Friday, 29 March 2013

Review of 'The Accidental Sorcerer' by K.E. Mills

Welcome to Ottosland, a country with a vague British flavour, in a world that more or less resembles ours, except that alongside the telephone sits the crystal ball. This is a world of both magic and technology.

Gerald Dunwoody is a Third Grade wizard, graduate of a mere correspondence course in wizardry, and reduced to the level of inspector for a government department. When the blame for the destruction of Ottosland’s most prestigious staff factory falls on Gerald, he finds himself virtually unemployable.

At the enthusiastic insistence of his genius friend, Monk Markham, Gerald takes a job as advisor to the King of New Ottosland. Monk reasons that Gerald needs to get away from the debacle that is the destruction of Stuttley’s, and when he returns, not only will the uproar have died down, but Gerald will have ‘advisor to a king’ on his resume.

Reg, Gerald’s apparently sentient bird, is less enthusiastic. Potential employers need to be vetted, she says. Royalty can be dangerous. And what does a king want with a Third Grade wizard?

Against Reg’s objections, Gerald takes the job and they travel to New Ottosland, where they are greeted by Princess Melissande, the Prime Minister of New Ottosland. It quickly becomes clear things are not at all what they seem. The Privy Council has been sacked. Melissande, under-staffed and over-worked, is trying to do the work of the Council, the Prime Minister, and negotiate with a delegation from neighbouring Kallarap about tariffs the king refuses to pay. The kingdom is verging on bankruptcy.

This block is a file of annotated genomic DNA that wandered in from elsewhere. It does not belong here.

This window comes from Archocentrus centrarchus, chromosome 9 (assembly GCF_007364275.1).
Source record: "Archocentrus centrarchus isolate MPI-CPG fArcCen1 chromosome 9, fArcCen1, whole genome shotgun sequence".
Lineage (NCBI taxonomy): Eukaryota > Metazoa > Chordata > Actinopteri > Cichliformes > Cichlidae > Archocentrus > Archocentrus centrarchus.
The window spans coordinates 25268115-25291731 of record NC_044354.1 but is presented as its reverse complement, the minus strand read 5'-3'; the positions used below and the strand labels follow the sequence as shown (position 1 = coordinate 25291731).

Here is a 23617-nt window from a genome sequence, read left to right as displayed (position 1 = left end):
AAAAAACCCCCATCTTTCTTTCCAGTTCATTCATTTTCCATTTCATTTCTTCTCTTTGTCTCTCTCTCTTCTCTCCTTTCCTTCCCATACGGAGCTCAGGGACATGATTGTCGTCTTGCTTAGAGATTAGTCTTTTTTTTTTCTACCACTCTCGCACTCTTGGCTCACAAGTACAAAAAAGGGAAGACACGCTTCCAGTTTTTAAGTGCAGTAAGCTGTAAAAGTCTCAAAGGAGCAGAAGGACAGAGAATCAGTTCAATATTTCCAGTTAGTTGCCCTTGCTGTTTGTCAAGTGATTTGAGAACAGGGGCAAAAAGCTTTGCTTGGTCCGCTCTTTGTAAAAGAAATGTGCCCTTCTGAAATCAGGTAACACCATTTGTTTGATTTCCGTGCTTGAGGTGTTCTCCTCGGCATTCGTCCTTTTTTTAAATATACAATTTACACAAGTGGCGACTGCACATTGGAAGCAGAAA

And King Lional himself demands that Gerald impress him, or be sent on his way.

Sweating under pressure, Gerald somehow manages to turn Lional’s cat into a lion. A level 12 transmogrification spell? Impossible! Such a feat is beyond the skills of a mere Third Grade wizard. But what if Gerald isn’t a Third Grade Wizard anymore? What if the events at Stuttley’s have… changed him?

Completing the royal ensemble is Prince Rupert, more interested in his butterfly house than the running of a nearly bankrupt kingdom or royal politics. He is quite obviously mad, and yet Gerald has the sinking feeling that Rupert might be the saner of the two brothers when Lional announces that Gerald will be his secret weapon in the negotiations against Kallarap.

Adding a sinister feel to proceedings, it soon comes to light that Gerald’s five predecessors in the position of advisor to King Lional, all First Grade wizards, have not been seen since they supposedly left New Ottosland…

Why is Lional determined to provoke war against his neighbours? What happened to the missing wizards? And what does he want with Gerald?

The book is engaging and fast-paced, as well as humorous, though perhaps written more in a young adult style. If that bothers you, give the book a miss, but I found the story compelling and well-written. Though hardly the most competent wizard, Gerald draws you in with his personality, his well-meaning dedication, and his genuine attempts to make the best of a bad situation. When things turn really pear-shaped, he is really tested, and the decisions he makes will shape the man he will become.

A mostly fun, light-hearted read interspersed with darker moments, the book is a solid, well-written effort and definitely worth your time. 

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